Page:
In presenting the Special Award to Michaela Coel, the judges said – “This piece sits in the true spirit of the Craft and Design Awards. The astonishing level of detail in all aspects of this production was humbling to see. A truly distinctive, highly creative and exemplary piece of work, in which the winner had also corralled outstanding demonstrations of expert craft skills across all the production disciplines.”
Outstanding Achievement Award: Nina Gold
This year’s Award for an Outstanding Achievement in British Television is presented to a professional one newspaper recently called “the most influential casting director working today”. With almost two hundred screen casting credits to her name, the list of her television work reads like a directory of award-winning drama – Game of Thrones, The Crown, Patrick Melrose, Chernobyl, Top of the Lake, Harlots, Daniel Deronda, Tipping The Velvet, The Life and Death of Peter Sellers, Secret State, John Adams, Wolf Hall…the list goes on and on.
Nina’s casting journey began while she was still at university, working on student productions. Then, one day in the mid-Eighties, she helped a friend out by casting extras in an AC/DC music video. And so it began. One pop video led to another, and before long Nina was also casting television commercials. In 1992 she cast a McDonalds ad directed by Mike Leigh. He spotted her obvious flair, and later in the decade asked Nina to cast her first feature film, Topsy Turvy. Her subsequent work in cinema has gone on to cover the range of movie making from Hollywood blockbusters like Star Wars, Jurassic World and Mamma Mia, to modestly budgeted British films like Sunshine on Leith.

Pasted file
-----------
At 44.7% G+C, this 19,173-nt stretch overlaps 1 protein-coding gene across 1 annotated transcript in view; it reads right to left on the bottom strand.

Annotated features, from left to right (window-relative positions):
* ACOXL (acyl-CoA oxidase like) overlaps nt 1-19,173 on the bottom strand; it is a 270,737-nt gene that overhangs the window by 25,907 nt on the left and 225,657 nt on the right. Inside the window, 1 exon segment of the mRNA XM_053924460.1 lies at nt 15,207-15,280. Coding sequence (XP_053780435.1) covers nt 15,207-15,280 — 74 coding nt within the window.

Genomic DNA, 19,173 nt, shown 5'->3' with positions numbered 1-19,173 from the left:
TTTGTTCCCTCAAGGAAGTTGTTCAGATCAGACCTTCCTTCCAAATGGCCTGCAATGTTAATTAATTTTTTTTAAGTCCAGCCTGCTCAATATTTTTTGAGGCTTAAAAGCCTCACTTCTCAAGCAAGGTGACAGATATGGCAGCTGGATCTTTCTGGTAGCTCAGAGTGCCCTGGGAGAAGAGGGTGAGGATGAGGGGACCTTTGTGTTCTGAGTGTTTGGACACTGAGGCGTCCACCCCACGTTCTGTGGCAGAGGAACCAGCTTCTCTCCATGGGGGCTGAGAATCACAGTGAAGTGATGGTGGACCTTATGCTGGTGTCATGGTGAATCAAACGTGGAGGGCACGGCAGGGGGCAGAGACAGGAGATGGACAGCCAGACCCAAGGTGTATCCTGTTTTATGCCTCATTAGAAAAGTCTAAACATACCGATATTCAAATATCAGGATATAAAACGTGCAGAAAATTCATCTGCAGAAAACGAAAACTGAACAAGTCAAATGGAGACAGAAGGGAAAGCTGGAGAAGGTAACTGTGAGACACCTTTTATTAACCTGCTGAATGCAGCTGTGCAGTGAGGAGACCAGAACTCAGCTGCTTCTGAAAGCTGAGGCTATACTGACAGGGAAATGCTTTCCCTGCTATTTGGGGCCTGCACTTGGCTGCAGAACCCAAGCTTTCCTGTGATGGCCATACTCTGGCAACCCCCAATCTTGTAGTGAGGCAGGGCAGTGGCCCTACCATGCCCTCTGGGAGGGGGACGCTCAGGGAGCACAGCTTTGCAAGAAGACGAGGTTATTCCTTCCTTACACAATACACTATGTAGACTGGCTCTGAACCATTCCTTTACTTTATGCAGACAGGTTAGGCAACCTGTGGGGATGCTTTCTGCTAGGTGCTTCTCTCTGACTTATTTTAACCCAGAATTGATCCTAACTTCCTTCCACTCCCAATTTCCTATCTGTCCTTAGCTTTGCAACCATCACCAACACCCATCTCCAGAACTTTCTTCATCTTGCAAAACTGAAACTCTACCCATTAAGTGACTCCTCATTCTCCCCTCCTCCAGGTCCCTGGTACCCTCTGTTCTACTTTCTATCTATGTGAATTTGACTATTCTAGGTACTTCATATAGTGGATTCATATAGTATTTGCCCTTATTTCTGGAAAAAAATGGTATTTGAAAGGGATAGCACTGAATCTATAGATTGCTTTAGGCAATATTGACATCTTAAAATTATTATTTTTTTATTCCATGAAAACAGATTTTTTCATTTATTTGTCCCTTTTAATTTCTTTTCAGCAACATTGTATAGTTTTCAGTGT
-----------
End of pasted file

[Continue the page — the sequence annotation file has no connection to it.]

On television, Nina’s skills in the nuanced alchemy of casting have created a generation of stars who are now familiar faces but were given their early breaks by her. Every year she scours drama schools and acting workshops in her relentless search for new talent. She’s acknowledged to have the best antennae in the business, but she combines this with a gift for surprise - she often casts unexpected actors into roles that they then somehow end up appearing born to play. Nina’s a risk taker, but one with exceptional judgment and great taste. The writer and showrunner of The Crown, Peter Morgan said, “She’s like a benevolent pickpocket. You walk in to meet her with a pocketful of what you think are brilliant casting ideas. By the time you leave, you’ve none of those ideas anymore, but your pockets have been filled with others, which you then find out are all inevitably better.”
The truth is that when casting is done really well, the audience don’t notice. It becomes invisible. It’s only when it’s done badly that it becomes conspicuous, when someone’s uttered those deadly words, “They’ll do”. But that’s never been Nina’s way. She never settles for second best, never compromises in her mission to find the right actor for the role. Her unwavering respect for actors, her perceptive understanding of what kind of actor the text might need, the way she forges deep bonds with directors, producers and agents – these are the qualities Nina brings to her work. More than anything, she cares profoundly about the difference that casting can make to a production. During her thirty years in the business, she’s raised the game of casting in British television…setting a new standard. The Gold Standard. By any measure, an outstanding achievement.